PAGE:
Kickstart Millions

Brandon Sanderson made headlines last year with  his record-breaking $41 million Kickstarter  to sell 4 new books with assorted swag. I had never heard of him before, but he is a big deal. He writes epic fantasy set in the kingdom of Cosmere, stories that span more than 21 books.

Raising $41 million for books is phenomenal. This campaign demonstrates that  Kickstarter  is a legitimate way, if done properly, to launch a new book or series. Also, it shows that more than ever the power is with authors. Content is king. And authors that build their fan bases have the power in the book ecosystem. Amazing!

Quite frankly until this happened, I didn’t know that authors were using Kickstarter to launch books. I thought it was a place bootstrap startups went to raise money to make tech devices. Unlike the technology projects on Kickstarter, authors have already finished writing their books before they launch their campaign. Instead of getting the money to make something, author Kickstarters are about selling books, special editions, and swag to their super fans.

For more info, check out  Get Your Book Selling on Kickstarter  by Russell P. Nohelty & Monica Leonelle.

I don’t write books to teach lessons, I write books to be uplifting in people’s lives.

Brandon Sanderson

Success Brings Envy: Grace Under Fire

Brandon Sanderson has been in the news again because Wired magazine printed a  nasty article  about him. I am a huge proponent of free speech. If this guy wants to write a negative article about Brandon Sanderson, more power to him. But what I find puzzling is the reporter didn’t do his job. The article was supposed to be a profile of Sanderson and his author business. Instead, the reporter talks a lot about how boring and lame Sanderson is. If you thought he was such a bad subject for a profile, why do it? A reporter’s job is to make his subject interesting, not complain that he is boring. In my opinion, this guy didn’t do his job.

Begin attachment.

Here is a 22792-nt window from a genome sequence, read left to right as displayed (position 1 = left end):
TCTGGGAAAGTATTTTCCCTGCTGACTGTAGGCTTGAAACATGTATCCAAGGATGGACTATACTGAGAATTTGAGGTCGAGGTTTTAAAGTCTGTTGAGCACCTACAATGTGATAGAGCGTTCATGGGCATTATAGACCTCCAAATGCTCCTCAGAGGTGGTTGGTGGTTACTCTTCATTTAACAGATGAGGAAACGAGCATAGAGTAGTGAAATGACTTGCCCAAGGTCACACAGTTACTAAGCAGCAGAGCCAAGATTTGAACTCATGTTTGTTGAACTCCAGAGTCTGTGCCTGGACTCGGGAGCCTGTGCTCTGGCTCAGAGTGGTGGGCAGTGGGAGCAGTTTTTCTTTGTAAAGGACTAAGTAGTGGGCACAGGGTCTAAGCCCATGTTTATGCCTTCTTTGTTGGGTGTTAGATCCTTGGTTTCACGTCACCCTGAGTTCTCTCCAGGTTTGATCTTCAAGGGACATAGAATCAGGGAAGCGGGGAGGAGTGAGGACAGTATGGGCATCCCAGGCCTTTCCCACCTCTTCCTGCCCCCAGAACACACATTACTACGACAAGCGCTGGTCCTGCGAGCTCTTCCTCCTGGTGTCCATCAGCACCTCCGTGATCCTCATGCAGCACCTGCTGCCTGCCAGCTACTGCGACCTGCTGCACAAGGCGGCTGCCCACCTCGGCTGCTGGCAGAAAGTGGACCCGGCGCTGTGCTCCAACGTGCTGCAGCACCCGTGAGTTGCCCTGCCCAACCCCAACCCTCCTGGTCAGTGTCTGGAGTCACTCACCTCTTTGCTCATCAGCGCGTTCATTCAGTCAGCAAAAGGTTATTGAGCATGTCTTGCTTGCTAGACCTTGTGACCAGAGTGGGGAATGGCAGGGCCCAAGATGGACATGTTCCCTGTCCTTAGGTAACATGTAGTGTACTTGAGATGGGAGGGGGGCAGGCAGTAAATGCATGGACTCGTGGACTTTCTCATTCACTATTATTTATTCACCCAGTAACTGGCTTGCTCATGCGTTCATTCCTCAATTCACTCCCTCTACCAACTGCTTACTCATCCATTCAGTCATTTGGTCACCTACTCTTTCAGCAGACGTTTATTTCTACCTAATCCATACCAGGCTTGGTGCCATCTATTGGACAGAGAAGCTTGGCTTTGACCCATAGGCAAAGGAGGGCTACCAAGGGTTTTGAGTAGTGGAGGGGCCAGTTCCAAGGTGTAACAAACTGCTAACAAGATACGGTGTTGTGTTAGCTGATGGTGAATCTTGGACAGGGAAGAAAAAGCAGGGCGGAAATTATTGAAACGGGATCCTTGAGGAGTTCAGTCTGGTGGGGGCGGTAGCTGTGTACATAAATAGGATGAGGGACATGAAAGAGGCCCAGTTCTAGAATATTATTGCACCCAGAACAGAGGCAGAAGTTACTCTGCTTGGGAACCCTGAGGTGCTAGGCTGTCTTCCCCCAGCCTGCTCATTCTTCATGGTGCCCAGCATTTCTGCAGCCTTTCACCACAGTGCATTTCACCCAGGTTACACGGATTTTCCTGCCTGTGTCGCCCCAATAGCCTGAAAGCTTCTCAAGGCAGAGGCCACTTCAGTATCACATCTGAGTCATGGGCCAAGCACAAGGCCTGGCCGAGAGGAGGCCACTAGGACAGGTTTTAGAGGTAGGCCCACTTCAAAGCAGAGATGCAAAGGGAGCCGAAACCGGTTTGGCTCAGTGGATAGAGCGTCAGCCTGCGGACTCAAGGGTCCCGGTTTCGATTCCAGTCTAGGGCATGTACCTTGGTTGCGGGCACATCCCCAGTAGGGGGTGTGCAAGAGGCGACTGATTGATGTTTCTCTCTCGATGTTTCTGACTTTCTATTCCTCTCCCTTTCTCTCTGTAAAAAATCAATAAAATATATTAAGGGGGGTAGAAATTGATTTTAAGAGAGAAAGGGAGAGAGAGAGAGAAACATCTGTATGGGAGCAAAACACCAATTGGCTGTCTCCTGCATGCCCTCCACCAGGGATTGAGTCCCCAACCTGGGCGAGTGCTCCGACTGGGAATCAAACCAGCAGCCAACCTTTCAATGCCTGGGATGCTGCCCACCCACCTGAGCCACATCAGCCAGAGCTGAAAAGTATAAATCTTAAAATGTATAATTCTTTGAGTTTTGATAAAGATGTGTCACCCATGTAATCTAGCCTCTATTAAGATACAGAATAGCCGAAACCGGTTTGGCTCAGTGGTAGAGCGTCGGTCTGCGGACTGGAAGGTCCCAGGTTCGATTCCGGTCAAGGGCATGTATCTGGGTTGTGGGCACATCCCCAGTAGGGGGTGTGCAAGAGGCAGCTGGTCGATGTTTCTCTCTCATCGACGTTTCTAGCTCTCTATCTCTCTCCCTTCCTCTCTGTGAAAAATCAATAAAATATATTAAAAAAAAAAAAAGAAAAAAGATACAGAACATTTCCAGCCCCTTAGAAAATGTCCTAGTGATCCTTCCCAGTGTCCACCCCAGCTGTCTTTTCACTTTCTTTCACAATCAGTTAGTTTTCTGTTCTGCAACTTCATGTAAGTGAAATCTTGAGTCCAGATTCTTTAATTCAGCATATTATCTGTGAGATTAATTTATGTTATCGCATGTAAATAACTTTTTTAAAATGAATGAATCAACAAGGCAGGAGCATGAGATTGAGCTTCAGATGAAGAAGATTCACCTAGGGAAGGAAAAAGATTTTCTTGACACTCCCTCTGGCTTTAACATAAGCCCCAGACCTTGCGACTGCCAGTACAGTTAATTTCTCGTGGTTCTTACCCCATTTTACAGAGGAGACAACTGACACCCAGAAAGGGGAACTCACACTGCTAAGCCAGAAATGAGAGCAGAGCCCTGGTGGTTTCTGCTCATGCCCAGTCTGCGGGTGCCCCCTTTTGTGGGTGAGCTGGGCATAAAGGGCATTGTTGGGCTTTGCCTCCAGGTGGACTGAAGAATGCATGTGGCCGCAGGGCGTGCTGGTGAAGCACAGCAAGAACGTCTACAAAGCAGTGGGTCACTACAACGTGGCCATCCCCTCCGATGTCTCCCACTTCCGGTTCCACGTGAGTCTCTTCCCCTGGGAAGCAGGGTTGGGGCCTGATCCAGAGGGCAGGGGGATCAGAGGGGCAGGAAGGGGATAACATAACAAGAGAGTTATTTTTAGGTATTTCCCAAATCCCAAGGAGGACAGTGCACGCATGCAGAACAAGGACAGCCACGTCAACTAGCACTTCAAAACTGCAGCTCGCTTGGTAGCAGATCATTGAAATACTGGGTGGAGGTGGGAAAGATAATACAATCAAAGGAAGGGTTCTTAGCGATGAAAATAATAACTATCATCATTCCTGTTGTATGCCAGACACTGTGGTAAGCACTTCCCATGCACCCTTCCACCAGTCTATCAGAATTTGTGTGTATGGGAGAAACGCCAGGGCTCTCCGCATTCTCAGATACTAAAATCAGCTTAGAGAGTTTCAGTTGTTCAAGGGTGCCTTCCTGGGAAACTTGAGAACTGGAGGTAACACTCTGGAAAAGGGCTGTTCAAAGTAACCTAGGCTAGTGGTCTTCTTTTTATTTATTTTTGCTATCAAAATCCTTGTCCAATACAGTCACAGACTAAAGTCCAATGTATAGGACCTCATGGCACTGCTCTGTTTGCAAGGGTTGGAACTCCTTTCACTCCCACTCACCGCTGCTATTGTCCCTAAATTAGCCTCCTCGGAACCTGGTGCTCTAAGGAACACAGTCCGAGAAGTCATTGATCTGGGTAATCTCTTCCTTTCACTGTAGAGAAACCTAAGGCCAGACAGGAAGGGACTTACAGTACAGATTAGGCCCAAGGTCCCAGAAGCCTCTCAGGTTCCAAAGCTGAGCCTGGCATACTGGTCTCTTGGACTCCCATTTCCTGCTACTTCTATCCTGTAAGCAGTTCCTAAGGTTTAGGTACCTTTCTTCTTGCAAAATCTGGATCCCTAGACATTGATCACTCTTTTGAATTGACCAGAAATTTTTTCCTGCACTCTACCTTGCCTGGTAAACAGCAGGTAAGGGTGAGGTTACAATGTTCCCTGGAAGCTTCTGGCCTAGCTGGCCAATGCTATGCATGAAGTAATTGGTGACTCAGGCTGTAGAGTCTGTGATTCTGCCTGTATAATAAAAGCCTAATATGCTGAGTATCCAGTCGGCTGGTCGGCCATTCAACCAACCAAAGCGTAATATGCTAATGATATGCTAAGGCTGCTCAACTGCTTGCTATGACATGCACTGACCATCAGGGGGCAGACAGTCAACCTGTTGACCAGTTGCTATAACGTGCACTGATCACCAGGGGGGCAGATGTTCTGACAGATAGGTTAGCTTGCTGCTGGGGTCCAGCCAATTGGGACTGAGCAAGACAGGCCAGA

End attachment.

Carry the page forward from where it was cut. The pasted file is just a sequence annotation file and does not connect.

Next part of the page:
This negative article got a lot of attention from Sanderson’s fans who defended him and trashed the reporter online.

In a wonderful example of grace and humility, Sanderson wrote  a piece on Reddit  asking his fans to stand down and respect the reporter as a writer.

There are three things to notice here:

1. The more successful you are, you become a target. Unfortunately, some people react with envy and jealousy when you do something amazing, they wish they could have done. So be prepared for negative backlash when you succeed.

2. Don’t take it to heart. See it for what it is, meaningless jealousy that has no effect on who you are and what you did.

3. Don’t let the attacks turn you into someone you’re not. Be graceful under fire and stay classy.

A lovely  Esquire piece  came out about the same time which explains in detail the story empire that Brandon Sanderson has built with his IP and how he runs his business. It’s worth a read.

I’d like to give a special shout out to  Anna David , whose coverage of the Brandon Sanderson kerfuffle inspired this piece. Anna is an author and publisher with a wonderful newsletter about writing, creativity, and books. You can sign up for it  here .

Brandon Sanderson teaches creative writing at Brigham Young University, and he’s put  all 14 lectures  on YouTube so you can take it for free.

I’ve said it before, and I’ll say it again. Taylor Smith is right. Haters are gonna hate and you just gotta shake it off.

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